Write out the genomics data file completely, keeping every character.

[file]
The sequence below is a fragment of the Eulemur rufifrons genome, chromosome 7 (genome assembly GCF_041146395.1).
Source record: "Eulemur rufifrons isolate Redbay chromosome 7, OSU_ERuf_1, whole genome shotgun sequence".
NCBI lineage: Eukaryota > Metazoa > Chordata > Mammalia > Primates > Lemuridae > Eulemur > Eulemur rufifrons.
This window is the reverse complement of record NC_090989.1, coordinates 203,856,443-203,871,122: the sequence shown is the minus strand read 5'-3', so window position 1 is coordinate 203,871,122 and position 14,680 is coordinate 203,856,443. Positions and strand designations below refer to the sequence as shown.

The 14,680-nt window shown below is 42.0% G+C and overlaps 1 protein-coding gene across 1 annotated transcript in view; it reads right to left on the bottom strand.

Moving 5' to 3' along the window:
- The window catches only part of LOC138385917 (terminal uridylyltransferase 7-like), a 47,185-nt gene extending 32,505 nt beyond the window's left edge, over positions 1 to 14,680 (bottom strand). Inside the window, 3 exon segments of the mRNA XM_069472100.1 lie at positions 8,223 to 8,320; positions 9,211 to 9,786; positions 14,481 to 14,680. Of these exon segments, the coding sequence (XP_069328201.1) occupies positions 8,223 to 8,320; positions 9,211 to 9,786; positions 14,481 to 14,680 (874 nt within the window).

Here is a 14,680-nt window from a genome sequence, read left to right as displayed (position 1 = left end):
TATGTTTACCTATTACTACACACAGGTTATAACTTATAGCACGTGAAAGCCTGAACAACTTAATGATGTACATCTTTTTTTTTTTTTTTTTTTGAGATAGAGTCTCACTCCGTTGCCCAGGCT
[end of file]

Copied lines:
The sequence below is a fragment of the Eulemur rufifrons genome, chromosome 7 (genome assembly GCF_041146395.1).
Source record: "Eulemur rufifrons isolate Redbay chromosome 7, OSU_ERuf_1, whole genome shotgun sequence".
NCBI lineage: Eukaryota > Metazoa > Chordata > Mammalia > Primates > Lemuridae > Eulemur > Eulemur rufifrons.
This window is the reverse complement of record NC_090989.1, coordinates 203,856,443-203,871,122: the sequence shown is the minus strand read 5'-3', so window position 1 is coordinate 203,871,122 and position 14,680 is coordinate 203,856,443. Positions and strand designations below refer to the sequence as shown.

The 14,680-nt window shown below is 42.0% G+C and overlaps 1 protein-coding gene across 1 annotated transcript in view; it reads right to left on the bottom strand.

Moving 5' to 3' along the window:
- The window catches only part of LOC138385917 (terminal uridylyltransferase 7-like), a 47,185-nt gene extending 32,505 nt beyond the window's left edge, over positions 1 to 14,680 (bottom strand). Inside the window, 3 exon segments of the mRNA XM_069472100.1 lie at positions 8,223 to 8,320; positions 9,211 to 9,786; positions 14,481 to 14,680. Of these exon segments, the coding sequence (XP_069328201.1) occupies positions 8,223 to 8,320; positions 9,211 to 9,786; positions 14,481 to 14,680 (874 nt within the window).

Here is a 14,680-nt window from a genome sequence, read left to right as displayed (position 1 = left end):
TATGTTTACCTATTACTACACACAGGTTATAACTTATAGCACGTGAAAGCCTGAACAACTTAATGATGTACATCTTTTTTTTTTTTTTTTTTTGAGATAGAGTCTCACTCCGTTGCCCAGGCT